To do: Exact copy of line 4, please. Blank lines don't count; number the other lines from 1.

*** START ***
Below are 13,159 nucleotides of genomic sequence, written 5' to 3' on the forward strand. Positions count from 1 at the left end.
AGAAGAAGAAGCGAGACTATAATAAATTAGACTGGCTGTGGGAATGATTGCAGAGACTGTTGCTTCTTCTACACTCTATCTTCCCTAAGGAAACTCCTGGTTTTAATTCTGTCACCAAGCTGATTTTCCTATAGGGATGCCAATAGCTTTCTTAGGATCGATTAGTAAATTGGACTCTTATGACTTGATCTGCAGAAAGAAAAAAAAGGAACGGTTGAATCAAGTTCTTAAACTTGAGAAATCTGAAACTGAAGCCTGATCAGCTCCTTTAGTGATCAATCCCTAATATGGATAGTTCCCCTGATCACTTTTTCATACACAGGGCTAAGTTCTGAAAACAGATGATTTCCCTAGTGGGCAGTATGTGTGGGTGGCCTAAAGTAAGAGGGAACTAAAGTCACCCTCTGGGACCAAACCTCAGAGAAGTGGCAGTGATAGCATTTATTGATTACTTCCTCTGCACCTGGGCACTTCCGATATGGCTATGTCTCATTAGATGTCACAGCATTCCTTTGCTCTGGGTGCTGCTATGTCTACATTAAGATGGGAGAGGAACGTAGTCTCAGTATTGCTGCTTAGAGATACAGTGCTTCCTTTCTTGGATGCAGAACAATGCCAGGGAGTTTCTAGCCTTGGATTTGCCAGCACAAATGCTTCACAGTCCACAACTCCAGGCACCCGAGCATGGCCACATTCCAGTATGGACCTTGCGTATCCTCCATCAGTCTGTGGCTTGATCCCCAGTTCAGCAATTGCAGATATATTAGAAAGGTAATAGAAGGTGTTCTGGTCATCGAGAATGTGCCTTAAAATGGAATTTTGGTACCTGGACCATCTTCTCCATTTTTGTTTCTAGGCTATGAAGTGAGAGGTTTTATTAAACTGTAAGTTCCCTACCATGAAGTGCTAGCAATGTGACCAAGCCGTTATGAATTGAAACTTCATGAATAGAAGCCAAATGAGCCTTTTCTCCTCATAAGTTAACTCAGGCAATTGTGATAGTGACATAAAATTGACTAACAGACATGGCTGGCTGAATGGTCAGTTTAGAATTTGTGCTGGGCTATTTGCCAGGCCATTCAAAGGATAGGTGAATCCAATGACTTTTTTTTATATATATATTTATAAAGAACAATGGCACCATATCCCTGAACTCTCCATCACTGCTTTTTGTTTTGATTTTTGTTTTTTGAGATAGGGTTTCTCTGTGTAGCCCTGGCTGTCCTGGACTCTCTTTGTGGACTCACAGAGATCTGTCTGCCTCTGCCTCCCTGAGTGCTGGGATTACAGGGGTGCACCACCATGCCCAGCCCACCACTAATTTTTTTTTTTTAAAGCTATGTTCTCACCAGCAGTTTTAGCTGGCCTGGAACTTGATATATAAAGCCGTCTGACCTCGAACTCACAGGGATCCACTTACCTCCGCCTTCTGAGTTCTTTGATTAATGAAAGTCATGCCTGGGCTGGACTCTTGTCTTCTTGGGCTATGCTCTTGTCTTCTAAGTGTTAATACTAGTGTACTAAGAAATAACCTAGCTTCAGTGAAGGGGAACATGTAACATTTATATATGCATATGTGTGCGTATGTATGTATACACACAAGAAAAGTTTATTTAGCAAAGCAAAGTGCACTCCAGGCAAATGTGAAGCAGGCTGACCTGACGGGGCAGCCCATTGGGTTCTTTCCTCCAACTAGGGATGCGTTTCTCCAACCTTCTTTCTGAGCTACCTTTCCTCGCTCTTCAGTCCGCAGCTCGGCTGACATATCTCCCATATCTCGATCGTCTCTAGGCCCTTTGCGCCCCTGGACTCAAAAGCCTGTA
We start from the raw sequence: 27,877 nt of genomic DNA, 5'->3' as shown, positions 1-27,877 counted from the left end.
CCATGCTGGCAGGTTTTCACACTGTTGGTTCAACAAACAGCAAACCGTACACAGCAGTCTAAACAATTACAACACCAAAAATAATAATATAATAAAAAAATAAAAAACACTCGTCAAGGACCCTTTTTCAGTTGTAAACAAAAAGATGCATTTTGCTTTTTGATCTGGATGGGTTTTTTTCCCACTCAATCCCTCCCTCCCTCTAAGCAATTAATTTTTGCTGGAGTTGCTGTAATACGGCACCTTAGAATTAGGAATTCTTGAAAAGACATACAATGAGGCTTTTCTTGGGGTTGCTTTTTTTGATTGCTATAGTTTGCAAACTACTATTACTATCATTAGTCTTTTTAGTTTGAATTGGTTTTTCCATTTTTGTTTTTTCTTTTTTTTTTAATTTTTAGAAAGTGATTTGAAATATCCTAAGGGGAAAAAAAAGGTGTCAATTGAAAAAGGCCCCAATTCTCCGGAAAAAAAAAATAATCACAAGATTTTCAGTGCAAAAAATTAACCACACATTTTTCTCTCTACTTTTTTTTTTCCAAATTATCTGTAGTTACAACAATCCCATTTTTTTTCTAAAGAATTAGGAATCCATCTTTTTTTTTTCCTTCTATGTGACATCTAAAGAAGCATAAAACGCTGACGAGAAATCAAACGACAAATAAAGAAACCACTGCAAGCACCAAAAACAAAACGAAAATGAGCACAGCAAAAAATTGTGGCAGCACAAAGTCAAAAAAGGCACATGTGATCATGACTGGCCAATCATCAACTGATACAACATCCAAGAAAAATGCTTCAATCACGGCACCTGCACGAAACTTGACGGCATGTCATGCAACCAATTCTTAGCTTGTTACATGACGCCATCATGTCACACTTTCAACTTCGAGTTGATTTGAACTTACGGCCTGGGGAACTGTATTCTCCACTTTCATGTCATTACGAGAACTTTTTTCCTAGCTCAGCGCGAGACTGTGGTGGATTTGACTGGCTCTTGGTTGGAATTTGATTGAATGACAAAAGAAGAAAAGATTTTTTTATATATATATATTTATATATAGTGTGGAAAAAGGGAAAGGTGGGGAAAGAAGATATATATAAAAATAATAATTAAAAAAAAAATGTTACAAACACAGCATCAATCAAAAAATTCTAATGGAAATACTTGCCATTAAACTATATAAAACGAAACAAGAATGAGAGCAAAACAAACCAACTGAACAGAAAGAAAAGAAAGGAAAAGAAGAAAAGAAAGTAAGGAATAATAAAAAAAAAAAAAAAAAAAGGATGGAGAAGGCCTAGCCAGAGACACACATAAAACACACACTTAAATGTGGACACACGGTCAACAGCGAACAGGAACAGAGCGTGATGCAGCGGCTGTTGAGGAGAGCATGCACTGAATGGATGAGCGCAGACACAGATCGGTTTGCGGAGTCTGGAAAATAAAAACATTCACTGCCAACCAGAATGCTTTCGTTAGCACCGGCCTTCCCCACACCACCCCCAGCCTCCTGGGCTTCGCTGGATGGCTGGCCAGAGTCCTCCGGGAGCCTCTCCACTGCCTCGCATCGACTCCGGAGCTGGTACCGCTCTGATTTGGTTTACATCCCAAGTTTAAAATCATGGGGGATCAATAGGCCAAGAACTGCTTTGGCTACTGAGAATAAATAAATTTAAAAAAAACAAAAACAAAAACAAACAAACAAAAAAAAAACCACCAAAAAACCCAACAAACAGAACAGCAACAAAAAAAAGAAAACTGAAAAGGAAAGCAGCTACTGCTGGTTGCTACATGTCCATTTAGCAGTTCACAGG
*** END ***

CCATGCTGGCAGGTTTTCACACTGTTGGTTCAACAAACAGCAAACCGTACACAGCAGTCTAAACAATTACAACACCAAAAATAATAATATAATAAAAAAATAAAAAACACTCGTCAAGGACCCTTTTTCAGTTGTAAACAAAAAGATGCATTTTGCTTTTTGATCTGGATGGGTTTTTTTCCCACTCAATCCCTCCCTCCCTCTAAGCAATTAATTTTTGCTGGAGTTGCTGTAATACGGCACCTTAGAATTAGGAATTCTTGAAAAGACATACAATGAGGCTTTTCTTGGGGTTGCTTTTTTTGATTGCTATAGTTTGCAAACTACTATTACTATCATTAGTCTTTTTAGTTTGAATTGGTTTTTCCATTTTTGTTTTTTCTTTTTTTTTTAATTTTTAGAAAGTGATTTGAAATATCCTAAGGGGAAAAAAAAGGTGTCAATTGAAAAAGGCCCCAATTCTCCGGAAAAAAAAAATAATCACAAGATTTTCAGTGCAAAAAATTAACCACACATTTTTCTCTCTACTTTTTTTTTTCCAAATTATCTGTAGTTACAACAATCCCATTTTTTTTCTAAAGAATTAGGAATCCATCTTTTTTTTTTCCTTCTATGTGACATCTAAAGAAGCATAAAACGCTGACGAGAAATCAAACGACAAATAAAGAAACCACTGCAAGCACCAAAAACAAAACGAAAATGAGCACAGCAAAAAATTGTGGCAGCACAAAGTCAAAAAAGGCACATGTGATCATGACTGGCCAATCATCAACTGATACAACATCCAAGAAAAATGCTTCAATCACGGCACCTGCACGAAACTTGACGGCATGTCATGCAACCAATTCTTAGCTTGTTACATGACGCCATCATGTCACACTTTCAACTTCGAGTTGATTTGAACTTACGGCCTGGGGAACTGTATTCTCCACTTTCATGTCATTACGAGAACTTTTTTCCTAGCTCAGCGCGAGACTGTGGTGGATTTGACTGGCTCTTGGTTGGAATTTGATTGAATGACAAAAGAAGAAAAGATTTTTTTATATATATATATTTATATATAGTGTGGAAAAAGGGAAAGGTGGGGAAAGAAGATATATATAAAAATAATAATTAAAAAAAAAATGTTACAAACACAGCATCAATCAAAAAATTCTAATGGAAATACTTGCCATTAAACTATATAAAACGAAACAAGAATGAGAGCAAAACAAACCAACTGAACAGAAAGAAAAGAAAGGAAAAGAAGAAAAGAAAGTAAGGAATAATAAAAAAAAAAAAAAAAAAAGGATGGAGAAGGCCTAGCCAGAGACACACATAAAACACACACTTAAATGTGGACACACGGTCAACAGCGAACAGGAACAGAGCGTGATGCAGCGGCTGTTGAGGAGAGCATGCACTGAATGGATGAGCGCAGACACAGATCGGTTTGCGGAGTCTGGAAAATAAAAACATTCACTGCCAACCAGAATGCTTTCGTTAGCACCGGCCTTCCCCACACCACCCCCAGCCTCCTGGGCTTCGCTGGATGGCTGGCCAGAGTCCTCCGGGAGCCTCTCCACTGCCTCGCATCGACTCCGGAGCTGGTACCGCTCTGATTTGGTTTACATCCCAAGTTTAAAATCATGGGGGATCAATAGGCCAAGAACTGCTTTGGCTACTGAGAATAAATAAATTTAAAAAAAACAAAAACAAAAACAAACAAACAAAAAAAAAACCACCAAAAAACCCAACAAACAGAACAGCAACAAAAAAAAGAAAACTGAAAAGGAAAGCAGCTACTGCTGGTTGCTACATGTCCATTTAGCAGTTCACAGG